2. The fiscal harassment of the RCFS, threatening the continuation of its activities. Authorities use tax claims, treating operating funds as profit
On 15 August 2005 the tax inspection of Nizhegorodski district made Resolution #25 claiming that the RCFS had violated the Tax Code, and that they have to pay profit tax for grants to implement specific human rights projects in the period from 2002 to 2004 from three foreign donors. Additionally the tax inspection ordered them to pay a fine. The total amount of the claims is 1.001.561 Rubles (around 28.200 Euro).
It had been in March 2005, when the Federal Tax Inspectorate commenced an irregular audit of the RCFS’s accounts for the past three years and confiscated accounting and registration documents of the organisation.
The money that is treated as if it would be profit was for projects with the National Endowment for Democracy (under the US State Department), the European Commission and the Norwegian Helsinki Committee. All three projects are clear cut human rights projects without any part that could be seen as profit. Additionally, the USA and the European Union have bilateral agreements with the Russian Federation that such grants are not taxed.
On 24 August the RCFS appealed this resolution at the arbitrage court, because they regard this as unlawful. Nevertheless, on 26 August, the bank accounts were frozen, and money compulsory withdrawn on orders of the tax inspection. Only on 4 October 2005, the RCFS again obtained access to their bank accounts, when finally the tax inspection of Nizhny Novgorod followed a 12 September resolution of the Arbitrage Court to suspend the orders to collect profit tax and fines from the RCFS pending a decision about the appeal by this same court. The tax inspection first had refused to follow the order of the court for more than two weeks and only complied after a further appeal to the Federal Service of Officers of Justice in the Nizhny Novgorod region.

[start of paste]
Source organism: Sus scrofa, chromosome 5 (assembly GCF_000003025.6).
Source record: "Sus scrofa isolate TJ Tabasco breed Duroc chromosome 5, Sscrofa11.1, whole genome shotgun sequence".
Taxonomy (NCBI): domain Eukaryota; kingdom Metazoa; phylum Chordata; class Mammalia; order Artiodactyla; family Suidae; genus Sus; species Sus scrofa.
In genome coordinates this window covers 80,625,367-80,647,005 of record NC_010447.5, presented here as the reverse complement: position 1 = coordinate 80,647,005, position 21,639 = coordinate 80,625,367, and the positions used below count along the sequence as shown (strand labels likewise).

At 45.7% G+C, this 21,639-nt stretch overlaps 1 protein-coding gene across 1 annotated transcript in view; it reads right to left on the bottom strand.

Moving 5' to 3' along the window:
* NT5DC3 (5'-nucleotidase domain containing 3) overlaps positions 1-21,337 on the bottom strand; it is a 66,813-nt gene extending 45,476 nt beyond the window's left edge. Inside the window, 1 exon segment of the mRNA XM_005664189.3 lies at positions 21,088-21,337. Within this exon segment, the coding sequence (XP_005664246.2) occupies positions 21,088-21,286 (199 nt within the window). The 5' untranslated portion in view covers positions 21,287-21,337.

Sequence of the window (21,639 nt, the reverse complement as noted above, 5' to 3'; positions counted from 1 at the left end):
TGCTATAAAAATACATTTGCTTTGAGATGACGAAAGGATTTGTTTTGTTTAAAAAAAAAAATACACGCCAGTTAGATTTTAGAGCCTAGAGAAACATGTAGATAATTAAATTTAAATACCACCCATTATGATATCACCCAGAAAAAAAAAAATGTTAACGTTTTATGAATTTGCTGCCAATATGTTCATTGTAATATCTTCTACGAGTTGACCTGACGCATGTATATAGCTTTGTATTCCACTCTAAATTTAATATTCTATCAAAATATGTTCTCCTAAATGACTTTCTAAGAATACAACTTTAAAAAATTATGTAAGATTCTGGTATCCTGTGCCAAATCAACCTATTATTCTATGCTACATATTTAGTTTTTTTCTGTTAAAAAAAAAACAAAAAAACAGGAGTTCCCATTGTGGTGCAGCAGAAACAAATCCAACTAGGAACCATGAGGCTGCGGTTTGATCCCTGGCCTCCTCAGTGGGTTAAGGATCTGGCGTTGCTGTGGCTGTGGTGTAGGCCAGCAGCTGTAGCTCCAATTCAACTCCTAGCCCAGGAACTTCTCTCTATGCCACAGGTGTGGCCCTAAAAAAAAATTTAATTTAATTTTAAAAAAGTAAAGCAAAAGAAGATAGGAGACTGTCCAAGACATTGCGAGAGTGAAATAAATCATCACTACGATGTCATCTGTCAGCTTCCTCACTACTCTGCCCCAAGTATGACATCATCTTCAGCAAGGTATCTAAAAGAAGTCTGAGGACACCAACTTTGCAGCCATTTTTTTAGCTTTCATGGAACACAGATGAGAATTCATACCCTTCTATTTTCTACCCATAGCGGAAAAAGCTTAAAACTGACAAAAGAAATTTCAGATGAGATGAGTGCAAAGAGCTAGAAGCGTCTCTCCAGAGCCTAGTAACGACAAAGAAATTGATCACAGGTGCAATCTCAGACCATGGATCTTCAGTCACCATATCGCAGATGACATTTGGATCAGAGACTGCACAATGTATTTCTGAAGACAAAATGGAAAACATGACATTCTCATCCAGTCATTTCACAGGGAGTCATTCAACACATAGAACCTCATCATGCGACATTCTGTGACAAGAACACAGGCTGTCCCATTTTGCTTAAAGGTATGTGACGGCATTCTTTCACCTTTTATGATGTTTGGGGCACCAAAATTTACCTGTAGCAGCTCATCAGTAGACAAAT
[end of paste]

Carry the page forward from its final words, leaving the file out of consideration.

At the same time the RCFS submitted a complaint to the superior body of the tax inspection of the Nizhegorodski district, that is Federal Tax Service of the Nizhny Novgorod Region. On 14 October, the RCFS received their answer that they are no complying with the request of the RCFS, stating that the RCFS has published Maskhadov’s and Zakaev’s peace appeals in its newspaper, which according to the Federal Tax Service contradicts both the statutes of the RCFS and to article 2 of “some federal law”. The conclusion that the Federal Tax Service draws is that the RCFS has received the funds for implementing charity activities, and that “they are considered as a profit of the organization as it has spent the received funds beside the purposes of the projects.” Therefore, by stating that the tax claims were motivated by the publication of Maskhadov’s and Zakaev’s peace appeals, the Federal Tax Service acknowledged the political motivation behind their action. There is the strong impression that administrative pressure is imposed on the judge of the arbitrage court, Ms. Belyanina.
The hearing of 26 October2005 was postponed until 16 November. The RCFS has invited international observers, which was strongly protested by the lawyer of the tax inspection who himself came with five (!) staffers of the tax authorities.
3. Interior Ministry uses criminal prosecution based on the tax claim